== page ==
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WANTS: This is often thought of as a psychological desire which makes life just a little more enjoyable, but which is not physiological necessary to life. You need oxygen, but you want a hot fudge sundae. Satisfaction is achieved by fulfilling wants.

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MARKET ADJUSTMENT:

The economic analysis of changes in market equilibrium caused by changes in any of the five demand determinants and/or the five supply determinants. Market adjustment comes in one of eight varieties, given that the two curves comprising the market (demand curve and supply curve) can either increase or decrease, individually or simultaneously. Four adjustments involve a shift of EITHER the demand curve OR the supply curve. The other four adjustments involve shifts of BOTH the demand curve AND the supply curve.
A primary use of the market model is the comparative static analysis of market adjustments. Market equilibrium can be shocked due to a change in one of five demand determinants and/or one of the five supply determinants. When shocked, the market adjusts to a new equilibrium price and quantity. The process of moving from one equilibrium to another is market adjustment.

ShiftQuantity
Change
Price
Change
Single Shift
Demand IncreaseIncreaseIncrease
Demand DecreaseDecreaseDecrease
Supply IncreaseIncreaseDecrease
Supply DecreaseDecreaseIncrease
Double Shifts
Demand and
Supply Increase
IncreaseIndeterminant
Demand and
Supply Decrease
DecreaseIndeterminant
Demand Increase
and Supply Decrease
IndeterminantIncrease
Demand Decrease
and Supply Increase
IndeterminantDecrease
The table to the right summarizes the eight alternative market adjustments. The first four listed involve a shift in EITHER the demand curve OR the supply curve. The second four involve shifts in BOTH the demand curve AND the supply curve.

Like Moving to a New House

Market adjustment is a lot like moving from one residence, house, or apartment to another. Consider, for example, the relocation of Duncan Thurly when he left home as a youth in search of fame and fortune. It was an excruciatingly hot August morning when several gullible, but well-meaning friends showed up to assist Duncan's relocation. They haphazardly packed a U-Rent-It truck. Pizza was served. Someone dropped a stereo. Profanity was involved.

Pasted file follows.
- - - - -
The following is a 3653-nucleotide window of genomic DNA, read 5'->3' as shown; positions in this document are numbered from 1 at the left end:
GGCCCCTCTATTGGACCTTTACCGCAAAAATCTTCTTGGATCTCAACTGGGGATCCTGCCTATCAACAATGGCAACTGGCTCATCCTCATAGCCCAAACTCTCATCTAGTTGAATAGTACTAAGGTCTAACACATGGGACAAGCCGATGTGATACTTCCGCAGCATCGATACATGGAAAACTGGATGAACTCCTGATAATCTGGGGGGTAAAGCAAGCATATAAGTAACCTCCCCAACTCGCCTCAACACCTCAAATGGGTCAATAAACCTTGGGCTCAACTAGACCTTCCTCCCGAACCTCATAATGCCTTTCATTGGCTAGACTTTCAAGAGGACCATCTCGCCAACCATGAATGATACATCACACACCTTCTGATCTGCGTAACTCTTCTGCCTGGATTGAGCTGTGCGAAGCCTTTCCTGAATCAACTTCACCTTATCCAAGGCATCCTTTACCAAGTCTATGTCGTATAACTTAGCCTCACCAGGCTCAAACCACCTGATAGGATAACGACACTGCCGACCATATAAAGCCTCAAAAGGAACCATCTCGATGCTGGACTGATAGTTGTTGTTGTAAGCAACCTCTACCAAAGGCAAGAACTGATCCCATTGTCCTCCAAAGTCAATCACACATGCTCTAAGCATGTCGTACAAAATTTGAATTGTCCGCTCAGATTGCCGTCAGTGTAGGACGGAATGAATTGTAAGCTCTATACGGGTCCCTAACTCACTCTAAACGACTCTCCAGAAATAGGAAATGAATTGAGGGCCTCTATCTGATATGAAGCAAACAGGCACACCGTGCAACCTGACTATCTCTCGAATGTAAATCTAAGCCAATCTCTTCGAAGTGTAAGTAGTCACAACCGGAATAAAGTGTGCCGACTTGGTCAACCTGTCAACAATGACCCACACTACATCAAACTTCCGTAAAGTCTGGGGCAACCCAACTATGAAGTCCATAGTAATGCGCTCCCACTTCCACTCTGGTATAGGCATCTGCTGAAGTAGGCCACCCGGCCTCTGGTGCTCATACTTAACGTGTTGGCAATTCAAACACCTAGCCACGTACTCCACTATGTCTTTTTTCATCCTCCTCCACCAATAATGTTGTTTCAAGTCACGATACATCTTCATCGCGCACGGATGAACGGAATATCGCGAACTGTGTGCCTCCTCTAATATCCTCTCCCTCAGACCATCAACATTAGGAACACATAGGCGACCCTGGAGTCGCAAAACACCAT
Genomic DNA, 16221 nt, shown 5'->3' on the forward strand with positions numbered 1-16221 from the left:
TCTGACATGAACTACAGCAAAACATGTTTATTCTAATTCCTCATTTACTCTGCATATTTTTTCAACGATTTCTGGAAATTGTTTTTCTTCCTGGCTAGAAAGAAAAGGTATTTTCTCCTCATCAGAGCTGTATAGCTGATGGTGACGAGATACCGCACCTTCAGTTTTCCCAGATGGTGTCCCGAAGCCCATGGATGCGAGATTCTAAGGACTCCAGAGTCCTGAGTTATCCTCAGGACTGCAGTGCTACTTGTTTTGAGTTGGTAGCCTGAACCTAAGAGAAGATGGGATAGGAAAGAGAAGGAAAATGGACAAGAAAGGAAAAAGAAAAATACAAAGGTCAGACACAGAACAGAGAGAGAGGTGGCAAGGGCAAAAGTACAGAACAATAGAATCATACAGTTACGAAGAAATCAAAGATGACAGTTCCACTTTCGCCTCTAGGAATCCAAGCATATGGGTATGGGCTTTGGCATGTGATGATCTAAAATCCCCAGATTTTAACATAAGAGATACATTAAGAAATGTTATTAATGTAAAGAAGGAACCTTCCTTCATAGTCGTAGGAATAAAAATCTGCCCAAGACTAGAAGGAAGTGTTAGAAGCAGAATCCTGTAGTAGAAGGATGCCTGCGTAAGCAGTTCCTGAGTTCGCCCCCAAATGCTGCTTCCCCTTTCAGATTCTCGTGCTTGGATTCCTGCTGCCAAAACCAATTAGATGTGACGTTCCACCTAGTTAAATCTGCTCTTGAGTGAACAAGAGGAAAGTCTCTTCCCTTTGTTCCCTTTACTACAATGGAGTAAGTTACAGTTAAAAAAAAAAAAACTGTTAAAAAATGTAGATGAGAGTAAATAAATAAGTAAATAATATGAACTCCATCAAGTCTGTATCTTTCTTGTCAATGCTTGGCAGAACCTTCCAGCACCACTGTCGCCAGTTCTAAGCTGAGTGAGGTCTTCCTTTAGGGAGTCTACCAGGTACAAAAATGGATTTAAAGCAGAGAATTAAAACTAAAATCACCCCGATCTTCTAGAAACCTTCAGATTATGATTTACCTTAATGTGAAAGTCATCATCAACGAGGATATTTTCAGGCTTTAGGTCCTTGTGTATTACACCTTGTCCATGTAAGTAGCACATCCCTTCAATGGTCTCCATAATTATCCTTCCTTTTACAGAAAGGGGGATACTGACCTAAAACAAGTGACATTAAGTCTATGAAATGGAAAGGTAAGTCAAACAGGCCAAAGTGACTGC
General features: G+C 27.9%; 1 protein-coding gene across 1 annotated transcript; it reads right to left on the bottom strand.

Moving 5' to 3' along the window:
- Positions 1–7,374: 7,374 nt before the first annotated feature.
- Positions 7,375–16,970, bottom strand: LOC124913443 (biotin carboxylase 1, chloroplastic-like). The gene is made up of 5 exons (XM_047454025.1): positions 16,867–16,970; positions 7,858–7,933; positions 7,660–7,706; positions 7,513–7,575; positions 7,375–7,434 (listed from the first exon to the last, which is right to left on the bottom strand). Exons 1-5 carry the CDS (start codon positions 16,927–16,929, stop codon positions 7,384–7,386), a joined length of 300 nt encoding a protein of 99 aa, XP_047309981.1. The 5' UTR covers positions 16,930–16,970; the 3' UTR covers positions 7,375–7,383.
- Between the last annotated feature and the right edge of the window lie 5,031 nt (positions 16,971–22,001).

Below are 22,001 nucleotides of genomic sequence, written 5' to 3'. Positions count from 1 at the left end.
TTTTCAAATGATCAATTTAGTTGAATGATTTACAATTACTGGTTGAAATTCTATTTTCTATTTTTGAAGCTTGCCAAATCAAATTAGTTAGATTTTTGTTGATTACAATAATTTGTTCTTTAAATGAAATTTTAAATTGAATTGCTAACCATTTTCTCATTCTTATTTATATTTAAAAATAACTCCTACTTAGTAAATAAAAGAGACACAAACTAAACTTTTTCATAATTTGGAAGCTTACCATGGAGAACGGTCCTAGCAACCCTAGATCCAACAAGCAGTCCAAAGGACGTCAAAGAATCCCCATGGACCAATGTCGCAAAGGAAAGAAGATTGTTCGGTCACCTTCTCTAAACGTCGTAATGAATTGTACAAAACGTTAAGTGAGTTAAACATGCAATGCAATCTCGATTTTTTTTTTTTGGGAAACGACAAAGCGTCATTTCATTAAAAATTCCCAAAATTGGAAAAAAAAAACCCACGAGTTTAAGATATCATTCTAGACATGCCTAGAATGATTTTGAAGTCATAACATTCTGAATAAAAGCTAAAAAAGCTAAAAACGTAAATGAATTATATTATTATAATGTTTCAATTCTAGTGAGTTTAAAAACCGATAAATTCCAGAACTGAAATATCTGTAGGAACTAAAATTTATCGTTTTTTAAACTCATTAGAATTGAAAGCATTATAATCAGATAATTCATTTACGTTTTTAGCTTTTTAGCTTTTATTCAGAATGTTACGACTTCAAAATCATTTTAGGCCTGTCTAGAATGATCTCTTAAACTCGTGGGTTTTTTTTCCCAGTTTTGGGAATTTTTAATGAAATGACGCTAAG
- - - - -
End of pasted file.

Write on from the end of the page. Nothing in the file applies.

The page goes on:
In the end, it was goodbye familiar, comfortable home. So long old friends. Hello new, different place. A residential relocation such as this, even without profanity, tends to be very disruptive. Duncan's OLD, comfortable lifestyle was thrown out of whack as he left his family, friends, and familiar settings. But he adjusted. He eventually established a NEW, comfortable lifestyle.

Markets adjustments are similar. In the same way that people are comfortable in their old familiar homes, markets are accustomed to their old familiar equilibrium price and quantity. Then moving day comes. The market is disrupted. Well-meaning friends pack up the equilibrium price and quantity as they depart to a new location.

The analysis of market adjustments is THE prime analytical use of the market model. Like Duncan's well-meaning friends used screw drivers, wrenches, and crowbars as tools to disassemble (and move) his bed, economists use the market as a tool to disassemble (and understand) the economic world.

The Market Adjusts

If the truth be known, markets in the real world seldom remain at nice, comfortable equilibrium prices and quantities. They move. Prices change. Quantities change. To understand these real world changes, it is important to see how the market model adjusts when it is shocked by changing determinants.

Consider three questions that spring forth from this moving analogy.